Although hunting fraternities were quick to augment this fledgling population with wild boars transported from elsewhere, the return of the species was primarily due to natural causes. From the 1950s onwards, traditional agricultural practices were abandoned as more and more people moved from rural towns into the cities. This meant that large areas of formerly cultivated terraces and pastures were rapidly overgrown, fast becoming dense secondary woodlands.

A city gone wild

This spontaneous “rewilding” has become a controversial issue in the region. Many conservationists and environmental organisations consider the region’s return to a “wild state” a success. But others believe that the encroaching wilderness signals a loss of traditional woodland knowledge and a reduction of biodiversity, associated with the pastures and meadows.


The province of Genoa is among the areas most densely populated by wild boar in Italy, with an estimated 25 boar per 10km². Rewilding processes have brought woodlands to the city limits, blurring the boundary between rural and urban areas. The species has expanded beyond the hinterlands, colonising highly urbanised, densely populated city spaces in Genoa, drawn by the abundance of food waste created by humans.

In 2009, the infamous boar Pierino made his home at Righi, on the outskirts of Genoa, where he was routinely fed with focaccia by enthusiasts. Today, a family of wild boar call the Albergo dei Poveri – a historical hostel for the Genoese poor in the city centre – their home.

But while their antics are often recorded and shared with glee on social media, the threats posed by the presence of wild animals has become a preoccupation for the city’s municipal administration.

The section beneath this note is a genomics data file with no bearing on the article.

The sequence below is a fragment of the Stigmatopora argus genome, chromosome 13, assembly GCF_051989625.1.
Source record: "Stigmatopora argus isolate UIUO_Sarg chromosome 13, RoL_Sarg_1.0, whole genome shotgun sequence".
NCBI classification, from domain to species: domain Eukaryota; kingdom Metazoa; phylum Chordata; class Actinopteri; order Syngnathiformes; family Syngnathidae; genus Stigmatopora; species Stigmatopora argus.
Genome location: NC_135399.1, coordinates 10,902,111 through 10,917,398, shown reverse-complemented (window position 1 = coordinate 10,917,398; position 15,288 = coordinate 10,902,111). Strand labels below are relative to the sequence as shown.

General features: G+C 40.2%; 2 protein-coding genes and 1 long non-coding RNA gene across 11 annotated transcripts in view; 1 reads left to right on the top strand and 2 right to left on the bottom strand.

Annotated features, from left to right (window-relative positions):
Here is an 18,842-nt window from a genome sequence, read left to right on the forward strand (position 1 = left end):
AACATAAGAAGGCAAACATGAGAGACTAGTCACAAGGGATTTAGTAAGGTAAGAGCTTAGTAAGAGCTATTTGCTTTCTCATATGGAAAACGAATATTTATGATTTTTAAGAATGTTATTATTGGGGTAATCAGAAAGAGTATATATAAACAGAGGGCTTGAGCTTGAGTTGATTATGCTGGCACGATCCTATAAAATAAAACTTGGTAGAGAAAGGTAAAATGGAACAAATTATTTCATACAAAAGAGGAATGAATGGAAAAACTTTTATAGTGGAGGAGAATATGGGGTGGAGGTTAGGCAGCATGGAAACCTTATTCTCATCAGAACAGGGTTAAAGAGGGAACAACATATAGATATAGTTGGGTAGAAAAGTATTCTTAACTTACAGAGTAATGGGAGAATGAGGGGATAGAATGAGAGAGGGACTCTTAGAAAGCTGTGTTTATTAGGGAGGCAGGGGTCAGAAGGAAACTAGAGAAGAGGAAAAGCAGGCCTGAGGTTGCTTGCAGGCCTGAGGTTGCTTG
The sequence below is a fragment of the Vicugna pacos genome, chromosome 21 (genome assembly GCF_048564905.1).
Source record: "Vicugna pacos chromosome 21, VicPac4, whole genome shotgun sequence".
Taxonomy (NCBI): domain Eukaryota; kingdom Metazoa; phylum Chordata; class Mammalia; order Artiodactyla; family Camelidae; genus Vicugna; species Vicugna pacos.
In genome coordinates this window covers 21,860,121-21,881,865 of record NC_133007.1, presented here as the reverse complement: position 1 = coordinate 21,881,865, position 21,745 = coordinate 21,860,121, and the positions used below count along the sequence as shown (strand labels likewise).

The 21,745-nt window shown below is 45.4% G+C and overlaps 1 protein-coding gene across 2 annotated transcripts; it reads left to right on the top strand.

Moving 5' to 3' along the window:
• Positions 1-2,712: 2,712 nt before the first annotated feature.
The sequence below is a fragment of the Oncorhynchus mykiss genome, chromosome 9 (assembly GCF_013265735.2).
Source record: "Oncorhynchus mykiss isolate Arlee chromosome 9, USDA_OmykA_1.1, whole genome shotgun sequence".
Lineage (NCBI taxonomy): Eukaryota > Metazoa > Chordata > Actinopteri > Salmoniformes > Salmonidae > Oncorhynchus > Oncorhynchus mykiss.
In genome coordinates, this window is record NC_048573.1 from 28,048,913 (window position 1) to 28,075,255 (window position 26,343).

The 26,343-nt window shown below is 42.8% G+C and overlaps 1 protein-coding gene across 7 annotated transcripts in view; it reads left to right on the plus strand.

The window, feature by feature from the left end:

Boorish behaviour

Wild boar have been involved in a number of traffic accidents, and have proven to be particularly dangerous when with their young, attacking dogs and even people. The city council in Genoa has put forward many proposals to reduce the number of animals in the city, ranging from forced removals, to sterilisation, increased attention to waste disposal and approved hunts. About 90 wild boar were reportedly culled in 2018.

Needless to say, each of these measures has been hotly debated. Animal advocacy groups staunchly oppose the proposals, and sometimes obstruct the authorities’ attempts to take action, often sending patrols to care for the animals, and even give them names. But other residents are displeased with the animals’ presence in the city, and have consulted with the council on how to address the problems that they cause.

And so Genoa continues to grapple with thorny issues surrounding the presence of wild boar in the city, with the city authorities seeking to resolve a polemical issue that embroils the lives of animals and humans alike. So far, a collective, coherent and communally agreeable strategy has proven evasive; one that considers the need for public safety, hygiene and health with the ethical responsibilities towards to wild boar themselves.

Meanwhile, the animals themselves continue to lounge and forage beneath the Ponte Gerolamo Serra and elsewhere, bringing a little of the wilderness into the city.

The Conversation

Robert Hearn, Assistant Professor in Human Geography, University of Nottingham.

This article is republished from The Conversation under a Creative Commons license. Read the original article.